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Pride & Prejudice & Zombies: Bloody 19th century romance hits big screen

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Zombies have become a commercial plot device in today’s pop culture. Because they typically appear in contemporary contexts, it can be startling to imagine them wreaking havoc in a historical time period instead. But that happens with Burs Steers’ directorial effort, “Pride and Prejudice and Zombies.” Viewers are treated to an unusual juxtaposition of gore, romance, period drama and comedy – which surprisingly works.

Adapted from Seth Grahame-Smith’s 2009 book of the same name which was based on Jane Austen’s 1813 classic, “Pride and Prejudice,” the movie is set in early 19th century London where a mysterious virus, revealed to have arrived at England’s shores via ships, has caused people to turn into brain-hungry zombies. The film centers on Elizabeth Bennet (Lily James) who simultaneously struggles with her growing feelings for Mr. Darcy (Sam Riley) and surviving the zombie apocalypse. While some may perceive the film as a corruption of Austen’s literary work, the injection of zombies into the lives of England’s landed gentry is certainly intriguing yet comical.

(Source: Screen Gems)  “Pride and Prejudice and Zombies” made over $5 million in its opening weekend.
(Source: Screen Gems)
“Pride and Prejudice and Zombies” made over $5 million in its opening weekend.

Having both become proficient zombie slayers, Mr. Darcy’s cold, judgmental and walled-up exterior immediately clashes with Bennet’s more lighthearted and hopeless romantic nature. Even in a universe where young women are trained to wield swords, guns and their bare fists to defend themselves, the light of feminism is not that bright yet as women are still expected to be married off to bachelors, something Bennet disagrees with. She would find herself in a kind of love rectangle as she rejects three men’s consecutive proposals, including Mr. Darcy, because she feels like she has not quite found the one yet.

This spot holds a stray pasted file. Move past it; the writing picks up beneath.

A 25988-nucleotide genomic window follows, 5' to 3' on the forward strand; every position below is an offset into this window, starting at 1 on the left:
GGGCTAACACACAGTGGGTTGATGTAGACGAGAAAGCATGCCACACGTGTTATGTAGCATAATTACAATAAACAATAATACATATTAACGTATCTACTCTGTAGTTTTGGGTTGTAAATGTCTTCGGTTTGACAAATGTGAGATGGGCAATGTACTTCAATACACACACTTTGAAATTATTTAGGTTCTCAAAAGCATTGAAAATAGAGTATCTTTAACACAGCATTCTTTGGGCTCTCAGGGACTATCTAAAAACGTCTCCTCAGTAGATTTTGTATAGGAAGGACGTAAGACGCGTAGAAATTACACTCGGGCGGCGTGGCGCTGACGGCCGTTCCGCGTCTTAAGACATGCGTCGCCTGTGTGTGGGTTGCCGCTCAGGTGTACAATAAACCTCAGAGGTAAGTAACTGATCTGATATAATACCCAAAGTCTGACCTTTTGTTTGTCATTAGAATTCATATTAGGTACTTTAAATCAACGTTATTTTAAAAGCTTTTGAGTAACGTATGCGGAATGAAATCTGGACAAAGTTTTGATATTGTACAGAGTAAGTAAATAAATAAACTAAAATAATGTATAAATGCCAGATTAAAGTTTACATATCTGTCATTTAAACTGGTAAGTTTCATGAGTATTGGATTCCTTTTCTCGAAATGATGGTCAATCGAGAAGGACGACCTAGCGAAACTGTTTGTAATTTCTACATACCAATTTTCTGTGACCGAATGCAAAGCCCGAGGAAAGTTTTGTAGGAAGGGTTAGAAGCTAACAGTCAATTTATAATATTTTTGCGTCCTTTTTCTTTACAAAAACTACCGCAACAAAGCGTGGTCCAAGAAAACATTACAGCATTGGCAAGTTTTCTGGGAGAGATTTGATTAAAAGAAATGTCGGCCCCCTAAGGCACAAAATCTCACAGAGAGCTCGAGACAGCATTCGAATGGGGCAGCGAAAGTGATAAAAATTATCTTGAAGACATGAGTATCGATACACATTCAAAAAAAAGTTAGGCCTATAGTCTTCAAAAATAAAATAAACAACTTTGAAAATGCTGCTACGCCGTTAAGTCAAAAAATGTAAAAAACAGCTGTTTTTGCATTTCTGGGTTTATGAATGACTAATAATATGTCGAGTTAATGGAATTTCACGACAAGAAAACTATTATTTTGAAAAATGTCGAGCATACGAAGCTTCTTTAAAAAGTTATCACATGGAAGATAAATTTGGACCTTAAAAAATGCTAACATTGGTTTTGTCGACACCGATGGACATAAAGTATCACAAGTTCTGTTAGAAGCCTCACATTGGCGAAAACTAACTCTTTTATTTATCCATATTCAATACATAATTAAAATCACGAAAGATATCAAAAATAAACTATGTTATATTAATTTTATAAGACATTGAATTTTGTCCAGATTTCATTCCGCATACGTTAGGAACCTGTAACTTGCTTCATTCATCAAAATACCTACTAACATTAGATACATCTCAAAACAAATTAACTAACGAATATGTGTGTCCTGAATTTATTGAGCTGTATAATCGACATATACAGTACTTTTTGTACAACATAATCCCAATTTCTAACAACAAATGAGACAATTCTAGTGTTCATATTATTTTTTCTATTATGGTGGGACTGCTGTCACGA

While Bennet inadvertently falls for Mr. Darcy by the end, she and her sisters, Jane (Bella Heathcote), Kitty (Suki Waterhouse), Lydia (Ellie Bamber) and Mary (Millie Brady) mostly have no trouble fending off the undead. There is a brilliant scene near the film’s introduction where Bennet and her sisters are walking down an infested hallway, chopping off, slicing, stabbing and basically dismembering zombies around them, all in a Charlie’s Angels-esque slow-motion sequence.

The fight scenes throughout look almost nonsensical and erratic yet it proves how Steers’ direction helps the film skate just comfortably between carnage and comedy. With blood and brains often splattering while staining dresses and breeches, one can’t help but feel a sense of adrenaline. The film is not meant to be taken too seriously since its source material is a parody of Austen’s acclaimed book, but it is just strong enough to stand on its own. As someone who has never read either Austen’s or Grahame-Smith’s books, I was still able to understand what was going on, thanks to the characters’ sharp wit and exhilarating action sequences.

However, it felt a little rushed as all at once zombies flooded the big screen, Bennet and Mr. Darcy struggled to express themselves, and Bennet, a hardcore zombie repellent, simply settled down for marriage. Nevertheless, the film exceeded my low expectations as I had assumed that a movie that juggles romance, gore and the undead would just result in a mess. It may not be the most thought-provoking film of the year, but it certainly is entertaining.

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